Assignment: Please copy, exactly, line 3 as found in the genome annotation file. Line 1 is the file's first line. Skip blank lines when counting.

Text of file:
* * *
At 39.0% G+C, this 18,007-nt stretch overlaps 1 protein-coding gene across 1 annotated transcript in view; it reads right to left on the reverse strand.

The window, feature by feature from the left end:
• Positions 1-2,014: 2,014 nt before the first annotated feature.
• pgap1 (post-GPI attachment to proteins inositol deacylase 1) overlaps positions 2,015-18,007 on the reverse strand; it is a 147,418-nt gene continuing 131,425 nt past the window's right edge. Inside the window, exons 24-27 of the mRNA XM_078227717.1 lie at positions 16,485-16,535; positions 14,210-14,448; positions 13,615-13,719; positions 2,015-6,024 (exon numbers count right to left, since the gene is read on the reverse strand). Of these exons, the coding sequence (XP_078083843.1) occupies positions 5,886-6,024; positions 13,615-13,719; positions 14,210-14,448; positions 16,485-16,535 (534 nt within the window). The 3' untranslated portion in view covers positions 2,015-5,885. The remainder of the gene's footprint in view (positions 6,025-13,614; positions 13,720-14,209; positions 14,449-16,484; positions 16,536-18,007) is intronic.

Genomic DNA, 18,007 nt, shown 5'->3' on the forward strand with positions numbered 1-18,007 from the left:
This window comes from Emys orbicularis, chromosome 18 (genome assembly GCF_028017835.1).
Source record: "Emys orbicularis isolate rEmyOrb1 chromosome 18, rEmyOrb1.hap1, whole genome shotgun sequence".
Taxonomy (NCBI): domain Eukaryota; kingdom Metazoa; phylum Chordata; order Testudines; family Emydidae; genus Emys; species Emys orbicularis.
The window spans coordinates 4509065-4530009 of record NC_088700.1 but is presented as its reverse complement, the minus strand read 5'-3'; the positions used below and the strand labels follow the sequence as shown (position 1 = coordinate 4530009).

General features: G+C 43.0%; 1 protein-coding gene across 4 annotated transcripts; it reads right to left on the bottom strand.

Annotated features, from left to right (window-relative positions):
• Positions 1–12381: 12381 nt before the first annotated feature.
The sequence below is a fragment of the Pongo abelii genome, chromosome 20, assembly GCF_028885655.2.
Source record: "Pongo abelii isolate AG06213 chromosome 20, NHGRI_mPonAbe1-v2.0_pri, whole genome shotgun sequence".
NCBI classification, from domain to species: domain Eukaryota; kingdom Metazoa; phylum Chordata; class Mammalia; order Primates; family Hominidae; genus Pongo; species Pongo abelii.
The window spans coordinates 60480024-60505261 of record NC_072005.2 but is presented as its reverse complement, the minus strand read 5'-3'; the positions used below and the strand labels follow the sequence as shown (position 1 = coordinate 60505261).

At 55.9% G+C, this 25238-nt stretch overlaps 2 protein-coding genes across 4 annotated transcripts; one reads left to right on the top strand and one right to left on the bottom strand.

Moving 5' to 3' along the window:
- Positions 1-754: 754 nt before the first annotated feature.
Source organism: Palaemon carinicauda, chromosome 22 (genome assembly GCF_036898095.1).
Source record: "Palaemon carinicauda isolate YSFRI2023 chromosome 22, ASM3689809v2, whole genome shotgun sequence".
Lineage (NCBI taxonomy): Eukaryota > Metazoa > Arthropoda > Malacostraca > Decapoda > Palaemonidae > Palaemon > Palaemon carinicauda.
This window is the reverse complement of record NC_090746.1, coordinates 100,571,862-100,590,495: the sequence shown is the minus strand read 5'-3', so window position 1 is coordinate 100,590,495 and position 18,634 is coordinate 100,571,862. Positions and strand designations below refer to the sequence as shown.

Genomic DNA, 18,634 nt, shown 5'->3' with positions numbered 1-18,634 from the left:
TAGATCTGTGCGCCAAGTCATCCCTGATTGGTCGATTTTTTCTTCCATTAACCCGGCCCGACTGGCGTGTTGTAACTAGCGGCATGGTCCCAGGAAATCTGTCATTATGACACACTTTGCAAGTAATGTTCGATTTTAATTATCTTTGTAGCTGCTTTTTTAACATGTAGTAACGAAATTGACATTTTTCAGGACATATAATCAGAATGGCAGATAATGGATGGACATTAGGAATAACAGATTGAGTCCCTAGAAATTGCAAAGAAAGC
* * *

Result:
• Positions 1-2,014: 2,014 nt before the first annotated feature.